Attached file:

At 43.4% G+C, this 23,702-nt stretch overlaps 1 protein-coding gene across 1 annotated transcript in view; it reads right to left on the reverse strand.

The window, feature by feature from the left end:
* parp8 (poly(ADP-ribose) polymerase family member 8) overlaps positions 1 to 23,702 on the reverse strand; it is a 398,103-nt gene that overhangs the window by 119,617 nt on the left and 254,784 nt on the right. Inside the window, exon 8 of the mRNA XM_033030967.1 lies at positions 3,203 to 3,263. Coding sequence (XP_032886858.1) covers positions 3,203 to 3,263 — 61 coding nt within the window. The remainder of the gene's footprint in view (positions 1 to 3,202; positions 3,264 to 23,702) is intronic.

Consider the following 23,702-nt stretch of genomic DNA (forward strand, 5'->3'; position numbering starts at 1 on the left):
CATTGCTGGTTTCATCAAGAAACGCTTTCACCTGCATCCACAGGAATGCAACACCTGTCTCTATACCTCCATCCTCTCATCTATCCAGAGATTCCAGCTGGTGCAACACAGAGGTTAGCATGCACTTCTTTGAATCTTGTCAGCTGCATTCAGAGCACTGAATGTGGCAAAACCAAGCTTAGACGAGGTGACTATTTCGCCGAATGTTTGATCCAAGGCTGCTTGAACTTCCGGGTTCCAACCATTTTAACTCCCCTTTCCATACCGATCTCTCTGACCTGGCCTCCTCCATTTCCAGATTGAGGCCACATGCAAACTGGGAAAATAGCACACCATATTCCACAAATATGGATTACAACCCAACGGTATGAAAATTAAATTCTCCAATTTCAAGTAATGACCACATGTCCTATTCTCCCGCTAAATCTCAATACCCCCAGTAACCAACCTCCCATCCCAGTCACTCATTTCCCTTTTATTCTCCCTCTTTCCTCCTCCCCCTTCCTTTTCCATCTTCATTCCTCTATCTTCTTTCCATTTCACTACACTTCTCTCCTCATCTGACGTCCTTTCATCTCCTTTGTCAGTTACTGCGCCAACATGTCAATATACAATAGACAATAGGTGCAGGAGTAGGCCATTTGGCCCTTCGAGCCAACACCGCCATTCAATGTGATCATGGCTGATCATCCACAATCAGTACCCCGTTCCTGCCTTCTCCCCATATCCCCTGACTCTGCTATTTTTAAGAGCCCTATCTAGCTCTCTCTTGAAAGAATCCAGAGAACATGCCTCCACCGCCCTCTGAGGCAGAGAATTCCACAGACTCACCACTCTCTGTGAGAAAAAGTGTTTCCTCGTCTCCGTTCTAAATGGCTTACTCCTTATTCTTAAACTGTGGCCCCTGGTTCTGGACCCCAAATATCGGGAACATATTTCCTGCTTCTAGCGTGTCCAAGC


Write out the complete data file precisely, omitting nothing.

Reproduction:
At 43.4% G+C, this 23,702-nt stretch overlaps 1 protein-coding gene across 1 annotated transcript in view; it reads right to left on the reverse strand.

The window, feature by feature from the left end:
* parp8 (poly(ADP-ribose) polymerase family member 8) overlaps positions 1 to 23,702 on the reverse strand; it is a 398,103-nt gene that overhangs the window by 119,617 nt on the left and 254,784 nt on the right. Inside the window, exon 8 of the mRNA XM_033030967.1 lies at positions 3,203 to 3,263. Coding sequence (XP_032886858.1) covers positions 3,203 to 3,263 — 61 coding nt within the window. The remainder of the gene's footprint in view (positions 1 to 3,202; positions 3,264 to 23,702) is intronic.

Consider the following 23,702-nt stretch of genomic DNA (forward strand, 5'->3'; position numbering starts at 1 on the left):
CATTGCTGGTTTCATCAAGAAACGCTTTCACCTGCATCCACAGGAATGCAACACCTGTCTCTATACCTCCATCCTCTCATCTATCCAGAGATTCCAGCTGGTGCAACACAGAGGTTAGCATGCACTTCTTTGAATCTTGTCAGCTGCATTCAGAGCACTGAATGTGGCAAAACCAAGCTTAGACGAGGTGACTATTTCGCCGAATGTTTGATCCAAGGCTGCTTGAACTTCCGGGTTCCAACCATTTTAACTCCCCTTTCCATACCGATCTCTCTGACCTGGCCTCCTCCATTTCCAGATTGAGGCCACATGCAAACTGGGAAAATAGCACACCATATTCCACAAATATGGATTACAACCCAACGGTATGAAAATTAAATTCTCCAATTTCAAGTAATGACCACATGTCCTATTCTCCCGCTAAATCTCAATACCCCCAGTAACCAACCTCCCATCCCAGTCACTCATTTCCCTTTTATTCTCCCTCTTTCCTCCTCCCCCTTCCTTTTCCATCTTCATTCCTCTATCTTCTTTCCATTTCACTACACTTCTCTCCTCATCTGACGTCCTTTCATCTCCTTTGTCAGTTACTGCGCCAACATGTCAATATACAATAGACAATAGGTGCAGGAGTAGGCCATTTGGCCCTTCGAGCCAACACCGCCATTCAATGTGATCATGGCTGATCATCCACAATCAGTACCCCGTTCCTGCCTTCTCCCCATATCCCCTGACTCTGCTATTTTTAAGAGCCCTATCTAGCTCTCTCTTGAAAGAATCCAGAGAACATGCCTCCACCGCCCTCTGAGGCAGAGAATTCCACAGACTCACCACTCTCTGTGAGAAAAAGTGTTTCCTCGTCTCCGTTCTAAATGGCTTACTCCTTATTCTTAAACTGTGGCCCCTGGTTCTGGACCCCAAATATCGGGAACATATTTCCTGCTTCTAGCGTGTCCAAGC